Last August, I reviewed the DataHand alternative keyboard on my blog. My conclusion was that the DataHand is an excellent product that is let down by a very limited warranty. When paying $500 for a keyboard, I expect a full one-year warranty, not 90 days parts and labor. Datahand.com still advertises the same price and warranty today. However, my story with the DataHand didn’t end when I wrote the review, even though I had stopped using at that time. I’m writing this update on a brand new DataHand. At least, it was brand new last September.
After writing the review, I let the folks at DataHand Inc. know about it. When writing a review, I feel it’s fair to give the reviewed an opportunity to respond. The DataHand people never did.
A few days later I did plug in once more the unit that worked intermittently. And it worked again. I had observed in the past, and mentioned in my review, that leaving the unit unplugged for a few days would make the problem go away, usually for a couple of weeks or even a month.
Two weeks later, with the one unit still working fine, I found a reply from DataHand in my gmail account. My bad for not checking that account more often. I used it because DataHand didn’t seem to be able receive email from my regular address. I was told that DataHand’s email issues had been fixed. This turned out to be true, making communication much smoother. Calling is a bit difficult with a 14-hour time difference.
I was asked to explain the whole situation once more, which I did. I also said I was not interested in any further repair attempts. I depend on my keyboard, and it has to work 100%. I offered to send back the unit with the two permanently broken keys in return for a brand new DataHand. I would use the unit with the intermittent problem in the mean time, and keep it as a backup. I need only one DataHand, and I can understand that it’s hard for them to fix problems that even the customer can’t reproduce consistently.
After a phone call from DataHand having me run some basic tests on both units, with no results, DataHand agreed to take back the broken unit and ship me a brand new one. So I shipped back one DataHand at my expense. One month later, the new unit arrived. It was shipped at DataHand’s expense, and came with a fresh 90-day limited warranty. It took so long because the DataHand was temporarily out of stock. This was advertised on their website. I had no problems with this, as the unit with the intermittent problem was working fine. It kept working perfectly until the new one arrived.
Four months later, the new unit has continued working flawlessly. Hopefully it will continue to do so. The other two also worked perfectly for about five months. The one that I have left sits on the shelf. I guess I should box it before it collects too much dust.
Update: It’s January 2009 now, and the new unit still works flawlessly. I even used the old unit with the intermittent problem for almost half a year. Details on my new blog.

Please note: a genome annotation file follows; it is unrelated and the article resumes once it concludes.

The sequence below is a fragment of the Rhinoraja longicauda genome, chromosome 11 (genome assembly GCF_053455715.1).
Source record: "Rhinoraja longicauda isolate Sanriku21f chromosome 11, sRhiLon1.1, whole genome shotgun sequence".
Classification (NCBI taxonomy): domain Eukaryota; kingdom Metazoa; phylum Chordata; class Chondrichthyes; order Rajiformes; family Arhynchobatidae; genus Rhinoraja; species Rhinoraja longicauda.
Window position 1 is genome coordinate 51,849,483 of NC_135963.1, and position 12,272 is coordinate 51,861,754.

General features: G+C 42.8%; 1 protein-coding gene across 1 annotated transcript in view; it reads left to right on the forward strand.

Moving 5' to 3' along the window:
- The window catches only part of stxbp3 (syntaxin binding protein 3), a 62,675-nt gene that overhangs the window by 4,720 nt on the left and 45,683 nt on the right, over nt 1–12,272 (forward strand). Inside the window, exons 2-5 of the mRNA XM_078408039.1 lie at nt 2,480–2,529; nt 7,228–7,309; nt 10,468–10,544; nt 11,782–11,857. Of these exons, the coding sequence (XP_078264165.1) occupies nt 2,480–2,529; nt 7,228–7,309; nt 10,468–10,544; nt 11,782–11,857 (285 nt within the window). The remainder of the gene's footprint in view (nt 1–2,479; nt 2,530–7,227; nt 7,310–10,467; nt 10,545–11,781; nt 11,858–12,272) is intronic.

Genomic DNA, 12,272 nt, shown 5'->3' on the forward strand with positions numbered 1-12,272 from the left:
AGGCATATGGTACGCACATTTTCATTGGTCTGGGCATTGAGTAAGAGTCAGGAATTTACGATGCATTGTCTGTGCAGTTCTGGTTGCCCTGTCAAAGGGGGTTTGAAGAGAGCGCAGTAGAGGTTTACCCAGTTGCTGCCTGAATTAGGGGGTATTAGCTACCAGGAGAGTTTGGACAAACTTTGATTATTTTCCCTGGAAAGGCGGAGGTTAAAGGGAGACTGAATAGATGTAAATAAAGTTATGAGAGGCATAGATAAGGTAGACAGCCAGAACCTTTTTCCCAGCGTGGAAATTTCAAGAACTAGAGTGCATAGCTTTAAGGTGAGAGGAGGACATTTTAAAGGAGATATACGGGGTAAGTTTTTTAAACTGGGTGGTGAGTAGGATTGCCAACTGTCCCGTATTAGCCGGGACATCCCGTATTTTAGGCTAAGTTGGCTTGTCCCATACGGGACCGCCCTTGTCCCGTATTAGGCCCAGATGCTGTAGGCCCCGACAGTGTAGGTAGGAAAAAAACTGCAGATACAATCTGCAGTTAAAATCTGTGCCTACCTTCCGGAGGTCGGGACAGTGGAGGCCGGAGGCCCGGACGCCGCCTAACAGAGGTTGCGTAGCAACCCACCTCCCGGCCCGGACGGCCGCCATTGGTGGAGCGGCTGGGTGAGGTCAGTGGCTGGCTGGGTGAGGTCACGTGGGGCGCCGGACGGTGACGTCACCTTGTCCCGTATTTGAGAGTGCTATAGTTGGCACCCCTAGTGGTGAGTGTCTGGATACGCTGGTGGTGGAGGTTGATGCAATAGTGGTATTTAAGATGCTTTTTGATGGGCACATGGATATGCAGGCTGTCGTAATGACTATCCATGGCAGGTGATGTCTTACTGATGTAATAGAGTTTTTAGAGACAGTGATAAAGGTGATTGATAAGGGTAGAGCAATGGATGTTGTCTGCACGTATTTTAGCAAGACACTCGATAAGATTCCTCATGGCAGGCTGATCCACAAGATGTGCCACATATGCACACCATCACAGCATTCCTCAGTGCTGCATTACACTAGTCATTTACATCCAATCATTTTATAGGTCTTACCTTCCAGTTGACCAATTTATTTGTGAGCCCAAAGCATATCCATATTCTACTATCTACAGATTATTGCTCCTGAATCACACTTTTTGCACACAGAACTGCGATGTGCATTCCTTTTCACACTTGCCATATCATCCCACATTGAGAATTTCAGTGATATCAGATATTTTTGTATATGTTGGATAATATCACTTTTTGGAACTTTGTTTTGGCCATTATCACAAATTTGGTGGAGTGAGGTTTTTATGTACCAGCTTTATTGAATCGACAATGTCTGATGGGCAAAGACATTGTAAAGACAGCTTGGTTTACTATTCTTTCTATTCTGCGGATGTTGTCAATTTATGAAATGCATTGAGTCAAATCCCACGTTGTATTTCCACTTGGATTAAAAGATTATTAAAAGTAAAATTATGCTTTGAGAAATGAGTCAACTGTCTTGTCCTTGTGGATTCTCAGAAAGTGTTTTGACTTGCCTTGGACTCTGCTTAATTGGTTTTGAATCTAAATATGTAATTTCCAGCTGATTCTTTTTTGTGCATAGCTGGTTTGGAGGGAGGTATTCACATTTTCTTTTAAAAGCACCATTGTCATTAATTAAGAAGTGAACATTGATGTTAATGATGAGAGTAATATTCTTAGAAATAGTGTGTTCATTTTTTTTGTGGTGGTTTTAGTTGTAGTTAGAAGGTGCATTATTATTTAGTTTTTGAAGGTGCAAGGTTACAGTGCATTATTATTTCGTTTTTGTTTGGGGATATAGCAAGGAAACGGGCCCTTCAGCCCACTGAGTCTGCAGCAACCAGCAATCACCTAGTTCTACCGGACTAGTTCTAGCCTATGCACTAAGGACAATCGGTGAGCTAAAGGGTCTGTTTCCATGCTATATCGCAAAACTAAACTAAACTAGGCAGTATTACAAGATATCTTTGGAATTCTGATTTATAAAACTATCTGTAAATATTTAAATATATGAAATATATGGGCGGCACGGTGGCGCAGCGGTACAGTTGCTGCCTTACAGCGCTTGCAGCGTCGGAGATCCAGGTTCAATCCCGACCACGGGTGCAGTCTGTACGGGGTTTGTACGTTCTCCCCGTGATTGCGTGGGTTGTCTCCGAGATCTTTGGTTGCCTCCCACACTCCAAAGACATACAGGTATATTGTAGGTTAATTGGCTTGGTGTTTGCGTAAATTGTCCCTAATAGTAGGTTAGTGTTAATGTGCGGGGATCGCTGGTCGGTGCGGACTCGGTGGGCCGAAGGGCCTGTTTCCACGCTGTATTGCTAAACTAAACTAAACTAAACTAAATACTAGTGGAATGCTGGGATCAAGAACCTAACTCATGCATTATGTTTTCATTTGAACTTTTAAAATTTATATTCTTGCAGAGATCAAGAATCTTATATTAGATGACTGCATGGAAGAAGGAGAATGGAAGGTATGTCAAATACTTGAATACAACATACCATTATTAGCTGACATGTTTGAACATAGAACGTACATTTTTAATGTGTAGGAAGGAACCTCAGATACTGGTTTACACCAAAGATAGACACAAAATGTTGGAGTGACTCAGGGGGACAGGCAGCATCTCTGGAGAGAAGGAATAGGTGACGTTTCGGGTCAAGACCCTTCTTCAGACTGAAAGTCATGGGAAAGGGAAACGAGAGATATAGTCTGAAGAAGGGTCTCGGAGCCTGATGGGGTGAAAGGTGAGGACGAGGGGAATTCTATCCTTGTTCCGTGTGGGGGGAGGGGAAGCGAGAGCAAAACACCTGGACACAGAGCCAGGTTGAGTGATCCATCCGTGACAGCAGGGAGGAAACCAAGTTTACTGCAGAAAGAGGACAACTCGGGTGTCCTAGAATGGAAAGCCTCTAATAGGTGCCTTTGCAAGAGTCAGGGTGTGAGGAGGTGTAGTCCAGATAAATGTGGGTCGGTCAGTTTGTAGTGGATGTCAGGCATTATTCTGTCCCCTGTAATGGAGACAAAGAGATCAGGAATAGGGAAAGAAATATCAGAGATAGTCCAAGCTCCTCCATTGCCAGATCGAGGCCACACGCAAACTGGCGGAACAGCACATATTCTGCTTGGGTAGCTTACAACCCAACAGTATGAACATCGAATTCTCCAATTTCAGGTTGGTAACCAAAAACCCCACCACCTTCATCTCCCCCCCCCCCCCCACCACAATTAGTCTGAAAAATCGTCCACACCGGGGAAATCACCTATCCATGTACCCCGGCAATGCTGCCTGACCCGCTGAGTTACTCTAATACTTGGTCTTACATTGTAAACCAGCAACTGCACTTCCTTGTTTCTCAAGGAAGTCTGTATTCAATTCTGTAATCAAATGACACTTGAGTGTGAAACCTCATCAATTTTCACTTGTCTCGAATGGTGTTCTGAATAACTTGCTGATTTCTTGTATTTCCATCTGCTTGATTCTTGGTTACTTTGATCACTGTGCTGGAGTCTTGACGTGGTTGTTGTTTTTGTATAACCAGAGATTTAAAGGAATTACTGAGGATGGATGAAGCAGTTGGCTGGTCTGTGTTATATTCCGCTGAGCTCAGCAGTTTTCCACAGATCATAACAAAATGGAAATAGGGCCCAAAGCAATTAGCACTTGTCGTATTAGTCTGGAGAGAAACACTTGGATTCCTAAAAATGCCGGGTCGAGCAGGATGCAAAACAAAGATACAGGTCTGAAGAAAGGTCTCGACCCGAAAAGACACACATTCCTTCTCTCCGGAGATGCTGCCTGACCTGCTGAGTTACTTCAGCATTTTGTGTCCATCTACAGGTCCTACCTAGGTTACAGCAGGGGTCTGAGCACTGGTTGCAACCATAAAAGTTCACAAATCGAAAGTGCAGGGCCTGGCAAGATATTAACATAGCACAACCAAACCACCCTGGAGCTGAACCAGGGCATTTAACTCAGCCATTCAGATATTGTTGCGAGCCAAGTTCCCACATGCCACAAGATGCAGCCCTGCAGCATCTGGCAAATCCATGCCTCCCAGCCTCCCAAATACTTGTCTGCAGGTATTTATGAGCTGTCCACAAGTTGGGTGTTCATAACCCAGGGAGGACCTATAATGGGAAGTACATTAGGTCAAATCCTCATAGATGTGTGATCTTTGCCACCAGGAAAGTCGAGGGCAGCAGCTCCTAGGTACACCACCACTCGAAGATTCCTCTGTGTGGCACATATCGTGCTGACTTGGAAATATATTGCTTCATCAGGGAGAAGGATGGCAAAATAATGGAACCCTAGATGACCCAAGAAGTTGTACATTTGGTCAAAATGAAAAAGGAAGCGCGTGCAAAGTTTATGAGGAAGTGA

I still believe the DataHand folks could have saved both me and themselves quite a bit of trouble by offering a full one-year warranty. They obviously do try to help their customers. And I always felt that Lynn and Nancy, the two people I dealt with, are honest and try to do what they can within their company’s policies.
When I inquired once again about the short warranty, I was told that they did offer a one-year warranty in the past, when the cheapest DataHand cost just under $1,000. When they cut the price in half, they also slashed the warranty. I still believe this is a bad business decision in the long term.
Cutting the price in half surely raises sales. But even at $500, it’s still incredibly expensive if you compare it with a regular keyboard, and even most (so-called) ergonomic keyboards. In that light, I don’t believe that raising the price to $550 or $599 will have a dramatic impact on sales. And that would be more than enough to cover the cost of shipping out brand new units under a full one-year warranty. Imagine what I would have written in my review if instead of an expensive repair job, I’d have gotten a brand new replacement in no time. It comes up as result #6 in Google when I type “datahand review” in Google (#3 if I also type in the quotes).
They’re obviously willing to take care of their customers. I wasn’t ignored, and in the end I did get a new unit. So why not make it a promise? Good customer service goes a long way.
I often handle technical support requests from people who are using a trial version. Often, these questions arise more from the person’s unfamiliarity with the software that they could easily solve by looking at the help or even just all the available menu items, rather than an actual problem needing support. But such questions are usually quickly answered. When I do, the response is quite often that they’re surprised I replied at all–and a sale! Caring about customers isn’t a cost. It’s an investment.
Business practices aside, I’m once again happily using my DataHand. I still feel that the product itself is excellent. Or rather: I don’t feel it. That’s the whole point. When I use the Microsoft Natural Keyboard for a few days, my wrists and arms are sore every day. I’m not really in pain, but it dampens my mood and productivity. The DataHand requires no effort at all. Yes, there’s quite a learning curve. But now it happens all automatically.
Definitely worth $500 and the practice. Shame about the short warranty.